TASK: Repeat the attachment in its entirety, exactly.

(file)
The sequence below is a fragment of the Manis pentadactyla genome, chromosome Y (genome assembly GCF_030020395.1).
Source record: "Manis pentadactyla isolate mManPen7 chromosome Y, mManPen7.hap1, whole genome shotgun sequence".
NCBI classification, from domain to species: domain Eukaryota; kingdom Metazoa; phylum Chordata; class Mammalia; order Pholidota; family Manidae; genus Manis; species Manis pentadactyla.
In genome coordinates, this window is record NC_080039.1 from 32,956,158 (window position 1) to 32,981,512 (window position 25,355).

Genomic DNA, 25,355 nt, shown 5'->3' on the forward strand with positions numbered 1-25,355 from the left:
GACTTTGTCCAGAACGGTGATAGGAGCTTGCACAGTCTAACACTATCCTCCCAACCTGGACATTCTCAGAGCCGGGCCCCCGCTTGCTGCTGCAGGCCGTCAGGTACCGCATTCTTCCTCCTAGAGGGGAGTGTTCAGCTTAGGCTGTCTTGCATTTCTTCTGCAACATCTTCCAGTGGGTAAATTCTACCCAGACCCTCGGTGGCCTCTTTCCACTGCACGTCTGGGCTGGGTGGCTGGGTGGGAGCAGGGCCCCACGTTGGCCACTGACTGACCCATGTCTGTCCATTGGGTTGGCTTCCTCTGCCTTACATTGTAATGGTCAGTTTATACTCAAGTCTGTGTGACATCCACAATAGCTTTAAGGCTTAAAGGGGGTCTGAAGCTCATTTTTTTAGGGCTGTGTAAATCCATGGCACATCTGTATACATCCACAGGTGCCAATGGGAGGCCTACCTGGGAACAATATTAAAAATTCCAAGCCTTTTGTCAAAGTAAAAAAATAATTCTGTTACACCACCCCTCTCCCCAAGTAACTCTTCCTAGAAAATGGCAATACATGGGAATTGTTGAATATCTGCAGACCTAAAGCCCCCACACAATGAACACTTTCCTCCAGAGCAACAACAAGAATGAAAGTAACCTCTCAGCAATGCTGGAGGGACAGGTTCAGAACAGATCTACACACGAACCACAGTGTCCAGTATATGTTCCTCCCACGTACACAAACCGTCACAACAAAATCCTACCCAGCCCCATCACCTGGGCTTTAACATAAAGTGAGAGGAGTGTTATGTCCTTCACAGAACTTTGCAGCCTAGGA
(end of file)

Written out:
The sequence below is a fragment of the Manis pentadactyla genome, chromosome Y (genome assembly GCF_030020395.1).
Source record: "Manis pentadactyla isolate mManPen7 chromosome Y, mManPen7.hap1, whole genome shotgun sequence".
NCBI classification, from domain to species: domain Eukaryota; kingdom Metazoa; phylum Chordata; class Mammalia; order Pholidota; family Manidae; genus Manis; species Manis pentadactyla.
In genome coordinates, this window is record NC_080039.1 from 32,956,158 (window position 1) to 32,981,512 (window position 25,355).

Genomic DNA, 25,355 nt, shown 5'->3' on the forward strand with positions numbered 1-25,355 from the left:
GACTTTGTCCAGAACGGTGATAGGAGCTTGCACAGTCTAACACTATCCTCCCAACCTGGACATTCTCAGAGCCGGGCCCCCGCTTGCTGCTGCAGGCCGTCAGGTACCGCATTCTTCCTCCTAGAGGGGAGTGTTCAGCTTAGGCTGTCTTGCATTTCTTCTGCAACATCTTCCAGTGGGTAAATTCTACCCAGACCCTCGGTGGCCTCTTTCCACTGCACGTCTGGGCTGGGTGGCTGGGTGGGAGCAGGGCCCCACGTTGGCCACTGACTGACCCATGTCTGTCCATTGGGTTGGCTTCCTCTGCCTTACATTGTAATGGTCAGTTTATACTCAAGTCTGTGTGACATCCACAATAGCTTTAAGGCTTAAAGGGGGTCTGAAGCTCATTTTTTTAGGGCTGTGTAAATCCATGGCACATCTGTATACATCCACAGGTGCCAATGGGAGGCCTACCTGGGAACAATATTAAAAATTCCAAGCCTTTTGTCAAAGTAAAAAAATAATTCTGTTACACCACCCCTCTCCCCAAGTAACTCTTCCTAGAAAATGGCAATACATGGGAATTGTTGAATATCTGCAGACCTAAAGCCCCCACACAATGAACACTTTCCTCCAGAGCAACAACAAGAATGAAAGTAACCTCTCAGCAATGCTGGAGGGACAGGTTCAGAACAGATCTACACACGAACCACAGTGTCCAGTATATGTTCCTCCCACGTACACAAACCGTCACAACAAAATCCTACCCAGCCCCATCACCTGGGCTTTAACATAAAGTGAGAGGAGTGTTATGTCCTTCACAGAACTTTGCAGCCTAGGA